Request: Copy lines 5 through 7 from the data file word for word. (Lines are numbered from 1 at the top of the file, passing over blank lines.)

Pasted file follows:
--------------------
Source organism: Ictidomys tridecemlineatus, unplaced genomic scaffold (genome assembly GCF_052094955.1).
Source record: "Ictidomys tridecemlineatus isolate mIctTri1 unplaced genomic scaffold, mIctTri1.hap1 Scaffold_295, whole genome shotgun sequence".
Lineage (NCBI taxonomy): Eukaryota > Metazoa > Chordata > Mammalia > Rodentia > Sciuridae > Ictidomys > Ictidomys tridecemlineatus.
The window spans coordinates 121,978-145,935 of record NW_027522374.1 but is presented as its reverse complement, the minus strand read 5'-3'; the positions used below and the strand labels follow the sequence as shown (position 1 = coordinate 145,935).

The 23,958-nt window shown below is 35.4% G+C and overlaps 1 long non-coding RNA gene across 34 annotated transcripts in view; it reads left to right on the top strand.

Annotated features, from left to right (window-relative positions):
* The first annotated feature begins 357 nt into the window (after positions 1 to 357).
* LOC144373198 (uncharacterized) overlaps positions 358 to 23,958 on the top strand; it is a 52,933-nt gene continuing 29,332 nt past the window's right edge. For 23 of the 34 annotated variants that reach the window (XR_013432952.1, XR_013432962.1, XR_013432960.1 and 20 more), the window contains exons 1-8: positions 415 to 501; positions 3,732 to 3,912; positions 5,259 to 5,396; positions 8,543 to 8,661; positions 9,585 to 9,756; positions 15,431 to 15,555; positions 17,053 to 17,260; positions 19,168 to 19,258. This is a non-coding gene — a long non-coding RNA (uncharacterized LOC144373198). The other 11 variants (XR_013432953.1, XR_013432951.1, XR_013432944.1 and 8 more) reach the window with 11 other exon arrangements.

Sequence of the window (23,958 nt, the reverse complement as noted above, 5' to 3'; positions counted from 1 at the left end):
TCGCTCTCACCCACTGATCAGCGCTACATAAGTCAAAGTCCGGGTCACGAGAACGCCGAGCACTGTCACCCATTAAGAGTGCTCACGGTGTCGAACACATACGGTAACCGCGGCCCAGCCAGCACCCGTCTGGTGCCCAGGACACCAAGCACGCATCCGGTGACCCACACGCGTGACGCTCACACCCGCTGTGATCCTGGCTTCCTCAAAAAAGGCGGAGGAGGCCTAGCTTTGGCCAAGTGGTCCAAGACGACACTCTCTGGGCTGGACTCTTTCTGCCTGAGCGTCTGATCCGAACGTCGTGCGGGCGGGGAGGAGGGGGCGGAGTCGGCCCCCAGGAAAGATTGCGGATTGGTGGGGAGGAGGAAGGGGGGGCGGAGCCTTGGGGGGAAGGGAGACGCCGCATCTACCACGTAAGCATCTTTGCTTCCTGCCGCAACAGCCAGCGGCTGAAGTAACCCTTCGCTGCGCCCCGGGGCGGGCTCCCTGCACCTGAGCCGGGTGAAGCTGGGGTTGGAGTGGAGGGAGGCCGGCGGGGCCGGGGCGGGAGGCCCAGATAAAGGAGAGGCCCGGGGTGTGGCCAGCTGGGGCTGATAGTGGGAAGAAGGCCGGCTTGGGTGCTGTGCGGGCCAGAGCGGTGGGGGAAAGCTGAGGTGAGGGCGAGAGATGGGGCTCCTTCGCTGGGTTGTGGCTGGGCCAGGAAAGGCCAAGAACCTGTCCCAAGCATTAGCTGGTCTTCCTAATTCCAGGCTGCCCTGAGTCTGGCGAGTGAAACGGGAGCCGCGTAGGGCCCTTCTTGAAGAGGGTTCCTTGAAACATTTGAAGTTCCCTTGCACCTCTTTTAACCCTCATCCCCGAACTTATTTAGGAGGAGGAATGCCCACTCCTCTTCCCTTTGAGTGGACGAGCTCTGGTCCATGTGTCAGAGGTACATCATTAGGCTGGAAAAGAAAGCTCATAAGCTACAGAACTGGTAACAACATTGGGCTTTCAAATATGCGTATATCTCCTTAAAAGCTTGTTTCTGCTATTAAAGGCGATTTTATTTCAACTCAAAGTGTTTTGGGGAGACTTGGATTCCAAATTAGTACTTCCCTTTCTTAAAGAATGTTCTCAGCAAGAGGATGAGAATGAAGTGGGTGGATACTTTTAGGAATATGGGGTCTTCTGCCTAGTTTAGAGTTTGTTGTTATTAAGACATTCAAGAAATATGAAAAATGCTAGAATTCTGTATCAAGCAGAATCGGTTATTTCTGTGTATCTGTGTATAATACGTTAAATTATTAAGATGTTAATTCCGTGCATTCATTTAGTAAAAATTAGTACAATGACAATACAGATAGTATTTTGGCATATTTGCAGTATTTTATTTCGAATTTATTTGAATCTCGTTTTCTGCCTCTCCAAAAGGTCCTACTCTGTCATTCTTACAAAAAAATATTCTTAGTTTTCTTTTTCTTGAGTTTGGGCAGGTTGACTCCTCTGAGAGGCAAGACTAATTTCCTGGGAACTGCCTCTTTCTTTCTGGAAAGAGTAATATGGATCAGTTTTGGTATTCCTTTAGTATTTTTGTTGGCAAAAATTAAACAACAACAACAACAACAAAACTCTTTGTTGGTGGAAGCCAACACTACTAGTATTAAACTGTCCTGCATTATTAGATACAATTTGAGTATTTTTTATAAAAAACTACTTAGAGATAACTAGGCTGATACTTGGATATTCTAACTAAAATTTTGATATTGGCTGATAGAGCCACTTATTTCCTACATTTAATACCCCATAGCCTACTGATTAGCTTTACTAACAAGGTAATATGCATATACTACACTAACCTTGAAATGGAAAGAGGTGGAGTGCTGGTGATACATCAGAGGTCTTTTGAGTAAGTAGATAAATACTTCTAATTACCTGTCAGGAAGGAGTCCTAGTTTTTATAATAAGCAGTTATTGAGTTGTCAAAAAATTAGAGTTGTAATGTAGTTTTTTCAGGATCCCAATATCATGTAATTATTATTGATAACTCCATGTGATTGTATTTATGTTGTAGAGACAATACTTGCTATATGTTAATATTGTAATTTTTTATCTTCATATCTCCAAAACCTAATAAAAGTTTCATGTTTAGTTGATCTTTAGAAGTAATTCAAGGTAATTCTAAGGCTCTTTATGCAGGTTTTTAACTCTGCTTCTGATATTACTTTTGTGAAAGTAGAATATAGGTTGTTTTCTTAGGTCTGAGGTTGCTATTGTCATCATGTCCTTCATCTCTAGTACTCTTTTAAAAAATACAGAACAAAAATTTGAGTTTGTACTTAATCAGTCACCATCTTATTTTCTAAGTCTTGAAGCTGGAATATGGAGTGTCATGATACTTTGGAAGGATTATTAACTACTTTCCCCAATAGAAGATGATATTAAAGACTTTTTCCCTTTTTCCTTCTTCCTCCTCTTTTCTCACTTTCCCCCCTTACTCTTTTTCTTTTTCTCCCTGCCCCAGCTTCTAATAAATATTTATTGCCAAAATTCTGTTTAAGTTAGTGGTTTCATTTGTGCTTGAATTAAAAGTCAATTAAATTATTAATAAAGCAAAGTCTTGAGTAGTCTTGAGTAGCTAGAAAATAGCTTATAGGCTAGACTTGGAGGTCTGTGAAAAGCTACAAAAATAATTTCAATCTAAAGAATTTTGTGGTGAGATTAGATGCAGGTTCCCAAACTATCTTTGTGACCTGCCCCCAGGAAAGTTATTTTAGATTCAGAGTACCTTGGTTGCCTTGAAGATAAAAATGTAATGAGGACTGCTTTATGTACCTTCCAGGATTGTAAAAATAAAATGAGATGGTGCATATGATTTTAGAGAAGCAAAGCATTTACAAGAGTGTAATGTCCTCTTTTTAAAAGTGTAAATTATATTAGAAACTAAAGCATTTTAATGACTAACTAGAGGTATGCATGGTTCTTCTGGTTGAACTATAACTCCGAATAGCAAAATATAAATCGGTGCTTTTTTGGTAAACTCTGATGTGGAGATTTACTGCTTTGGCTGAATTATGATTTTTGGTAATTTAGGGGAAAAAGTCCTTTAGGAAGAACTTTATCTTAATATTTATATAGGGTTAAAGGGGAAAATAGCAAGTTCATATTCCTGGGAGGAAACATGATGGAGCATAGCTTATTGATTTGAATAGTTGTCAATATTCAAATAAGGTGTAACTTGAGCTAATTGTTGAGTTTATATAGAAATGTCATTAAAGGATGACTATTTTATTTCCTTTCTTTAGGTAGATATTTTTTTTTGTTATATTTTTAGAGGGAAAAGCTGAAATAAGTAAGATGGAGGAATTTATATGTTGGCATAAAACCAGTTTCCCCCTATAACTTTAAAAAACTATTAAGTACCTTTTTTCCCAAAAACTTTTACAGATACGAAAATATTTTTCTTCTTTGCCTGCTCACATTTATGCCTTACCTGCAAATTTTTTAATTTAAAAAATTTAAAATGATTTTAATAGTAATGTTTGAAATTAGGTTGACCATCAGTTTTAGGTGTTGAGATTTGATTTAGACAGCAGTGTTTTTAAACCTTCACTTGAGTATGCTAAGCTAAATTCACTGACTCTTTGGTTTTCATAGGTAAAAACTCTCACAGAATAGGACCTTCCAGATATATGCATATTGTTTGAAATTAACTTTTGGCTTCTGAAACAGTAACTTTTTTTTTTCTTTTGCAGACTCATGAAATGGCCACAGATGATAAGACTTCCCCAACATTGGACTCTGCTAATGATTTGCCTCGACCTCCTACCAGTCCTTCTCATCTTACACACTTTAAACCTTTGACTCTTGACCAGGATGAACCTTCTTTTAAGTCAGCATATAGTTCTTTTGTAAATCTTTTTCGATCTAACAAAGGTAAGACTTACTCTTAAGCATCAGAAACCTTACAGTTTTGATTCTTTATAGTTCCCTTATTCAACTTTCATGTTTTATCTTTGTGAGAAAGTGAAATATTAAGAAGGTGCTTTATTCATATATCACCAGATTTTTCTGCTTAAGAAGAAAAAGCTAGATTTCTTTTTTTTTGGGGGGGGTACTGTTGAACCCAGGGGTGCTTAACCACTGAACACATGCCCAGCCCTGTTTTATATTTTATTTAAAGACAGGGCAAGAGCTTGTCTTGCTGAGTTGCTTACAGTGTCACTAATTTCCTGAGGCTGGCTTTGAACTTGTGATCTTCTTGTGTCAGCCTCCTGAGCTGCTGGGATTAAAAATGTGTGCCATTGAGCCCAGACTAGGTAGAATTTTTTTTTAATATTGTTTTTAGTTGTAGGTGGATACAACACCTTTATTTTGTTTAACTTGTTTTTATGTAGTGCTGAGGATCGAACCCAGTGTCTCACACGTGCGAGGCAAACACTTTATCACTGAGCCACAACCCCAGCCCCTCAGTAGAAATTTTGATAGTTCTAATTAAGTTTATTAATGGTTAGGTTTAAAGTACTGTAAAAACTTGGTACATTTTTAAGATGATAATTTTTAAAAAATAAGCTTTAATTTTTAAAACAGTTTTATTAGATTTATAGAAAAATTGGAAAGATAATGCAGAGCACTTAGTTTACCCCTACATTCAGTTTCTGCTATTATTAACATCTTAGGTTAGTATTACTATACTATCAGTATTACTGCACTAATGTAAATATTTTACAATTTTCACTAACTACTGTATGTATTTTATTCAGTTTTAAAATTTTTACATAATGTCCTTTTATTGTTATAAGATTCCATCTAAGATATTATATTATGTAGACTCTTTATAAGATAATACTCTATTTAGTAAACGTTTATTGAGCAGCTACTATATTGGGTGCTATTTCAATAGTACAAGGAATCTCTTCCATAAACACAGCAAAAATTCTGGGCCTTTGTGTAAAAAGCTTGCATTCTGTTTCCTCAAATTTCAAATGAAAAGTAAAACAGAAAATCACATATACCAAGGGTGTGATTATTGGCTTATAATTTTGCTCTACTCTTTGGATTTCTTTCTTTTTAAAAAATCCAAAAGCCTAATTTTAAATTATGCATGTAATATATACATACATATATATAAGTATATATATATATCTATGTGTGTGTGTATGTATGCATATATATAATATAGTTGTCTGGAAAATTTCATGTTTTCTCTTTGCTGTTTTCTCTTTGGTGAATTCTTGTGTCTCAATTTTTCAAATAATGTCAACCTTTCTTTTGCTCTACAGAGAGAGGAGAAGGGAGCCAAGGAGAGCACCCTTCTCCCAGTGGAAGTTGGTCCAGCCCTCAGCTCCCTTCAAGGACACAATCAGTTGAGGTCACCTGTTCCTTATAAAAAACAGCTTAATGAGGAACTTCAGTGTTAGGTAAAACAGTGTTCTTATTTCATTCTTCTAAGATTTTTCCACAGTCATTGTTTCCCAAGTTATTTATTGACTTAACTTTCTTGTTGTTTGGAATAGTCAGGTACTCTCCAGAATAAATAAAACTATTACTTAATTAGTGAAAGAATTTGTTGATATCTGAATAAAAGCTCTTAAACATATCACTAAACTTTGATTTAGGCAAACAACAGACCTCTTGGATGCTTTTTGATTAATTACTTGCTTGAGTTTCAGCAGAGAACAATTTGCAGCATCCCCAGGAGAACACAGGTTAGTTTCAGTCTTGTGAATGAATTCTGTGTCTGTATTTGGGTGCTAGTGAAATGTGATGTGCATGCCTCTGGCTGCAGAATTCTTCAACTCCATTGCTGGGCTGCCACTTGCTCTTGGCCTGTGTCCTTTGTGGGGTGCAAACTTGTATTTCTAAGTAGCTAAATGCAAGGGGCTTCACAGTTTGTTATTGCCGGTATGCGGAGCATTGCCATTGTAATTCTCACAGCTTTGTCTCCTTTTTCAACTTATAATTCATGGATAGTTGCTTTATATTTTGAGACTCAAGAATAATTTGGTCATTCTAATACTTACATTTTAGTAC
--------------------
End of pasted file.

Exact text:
The 23,958-nt window shown below is 35.4% G+C and overlaps 1 long non-coding RNA gene across 34 annotated transcripts in view; it reads left to right on the top strand.

Annotated features, from left to right (window-relative positions):
* The first annotated feature begins 357 nt into the window (after positions 1 to 357).